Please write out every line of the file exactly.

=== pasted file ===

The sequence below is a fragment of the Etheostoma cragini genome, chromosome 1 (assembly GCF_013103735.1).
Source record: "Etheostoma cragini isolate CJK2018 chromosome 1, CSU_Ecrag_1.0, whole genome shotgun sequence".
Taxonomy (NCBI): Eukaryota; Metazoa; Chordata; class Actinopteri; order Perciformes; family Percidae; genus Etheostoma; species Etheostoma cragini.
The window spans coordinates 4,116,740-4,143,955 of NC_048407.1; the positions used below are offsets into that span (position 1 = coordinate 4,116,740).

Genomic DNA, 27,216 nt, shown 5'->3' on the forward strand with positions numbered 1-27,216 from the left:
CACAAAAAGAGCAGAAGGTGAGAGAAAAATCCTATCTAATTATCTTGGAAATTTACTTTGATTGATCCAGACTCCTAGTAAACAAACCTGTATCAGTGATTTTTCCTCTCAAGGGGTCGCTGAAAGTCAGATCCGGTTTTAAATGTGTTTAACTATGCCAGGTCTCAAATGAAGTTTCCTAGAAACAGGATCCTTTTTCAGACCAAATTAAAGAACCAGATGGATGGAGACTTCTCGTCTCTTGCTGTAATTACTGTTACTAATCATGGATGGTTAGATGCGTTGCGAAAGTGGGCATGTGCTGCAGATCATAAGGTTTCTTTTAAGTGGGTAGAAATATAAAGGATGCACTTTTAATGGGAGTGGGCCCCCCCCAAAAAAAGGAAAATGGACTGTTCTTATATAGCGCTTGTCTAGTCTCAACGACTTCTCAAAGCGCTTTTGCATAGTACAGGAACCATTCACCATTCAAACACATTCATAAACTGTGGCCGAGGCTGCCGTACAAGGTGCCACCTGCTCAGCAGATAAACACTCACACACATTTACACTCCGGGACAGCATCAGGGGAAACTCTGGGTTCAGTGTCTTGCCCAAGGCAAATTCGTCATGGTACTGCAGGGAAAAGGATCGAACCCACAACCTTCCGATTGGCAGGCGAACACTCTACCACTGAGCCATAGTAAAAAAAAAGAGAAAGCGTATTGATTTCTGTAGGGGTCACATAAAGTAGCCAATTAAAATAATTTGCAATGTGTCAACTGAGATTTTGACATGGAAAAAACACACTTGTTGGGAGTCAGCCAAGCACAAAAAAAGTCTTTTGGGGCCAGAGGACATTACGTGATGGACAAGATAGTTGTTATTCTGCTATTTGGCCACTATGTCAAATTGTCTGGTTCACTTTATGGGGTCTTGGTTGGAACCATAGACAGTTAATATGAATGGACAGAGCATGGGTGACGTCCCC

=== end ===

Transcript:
The sequence below is a fragment of the Etheostoma cragini genome, chromosome 1 (assembly GCF_013103735.1).
Source record: "Etheostoma cragini isolate CJK2018 chromosome 1, CSU_Ecrag_1.0, whole genome shotgun sequence".
Taxonomy (NCBI): Eukaryota; Metazoa; Chordata; class Actinopteri; order Perciformes; family Percidae; genus Etheostoma; species Etheostoma cragini.
The window spans coordinates 4,116,740-4,143,955 of NC_048407.1; the positions used below are offsets into that span (position 1 = coordinate 4,116,740).

Genomic DNA, 27,216 nt, shown 5'->3' on the forward strand with positions numbered 1-27,216 from the left:
CACAAAAAGAGCAGAAGGTGAGAGAAAAATCCTATCTAATTATCTTGGAAATTTACTTTGATTGATCCAGACTCCTAGTAAACAAACCTGTATCAGTGATTTTTCCTCTCAAGGGGTCGCTGAAAGTCAGATCCGGTTTTAAATGTGTTTAACTATGCCAGGTCTCAAATGAAGTTTCCTAGAAACAGGATCCTTTTTCAGACCAAATTAAAGAACCAGATGGATGGAGACTTCTCGTCTCTTGCTGTAATTACTGTTACTAATCATGGATGGTTAGATGCGTTGCGAAAGTGGGCATGTGCTGCAGATCATAAGGTTTCTTTTAAGTGGGTAGAAATATAAAGGATGCACTTTTAATGGGAGTGGGCCCCCCCCAAAAAAAGGAAAATGGACTGTTCTTATATAGCGCTTGTCTAGTCTCAACGACTTCTCAAAGCGCTTTTGCATAGTACAGGAACCATTCACCATTCAAACACATTCATAAACTGTGGCCGAGGCTGCCGTACAAGGTGCCACCTGCTCAGCAGATAAACACTCACACACATTTACACTCCGGGACAGCATCAGGGGAAACTCTGGGTTCAGTGTCTTGCCCAAGGCAAATTCGTCATGGTACTGCAGGGAAAAGGATCGAACCCACAACCTTCCGATTGGCAGGCGAACACTCTACCACTGAGCCATAGTAAAAAAAAAGAGAAAGCGTATTGATTTCTGTAGGGGTCACATAAAGTAGCCAATTAAAATAATTTGCAATGTGTCAACTGAGATTTTGACATGGAAAAAACACACTTGTTGGGAGTCAGCCAAGCACAAAAAAAGTCTTTTGGGGCCAGAGGACATTACGTGATGGACAAGATAGTTGTTATTCTGCTATTTGGCCACTATGTCAAATTGTCTGGTTCACTTTATGGGGTCTTGGTTGGAACCATAGACAGTTAATATGAATGGACAGAGCATGGGTGACGTCCCC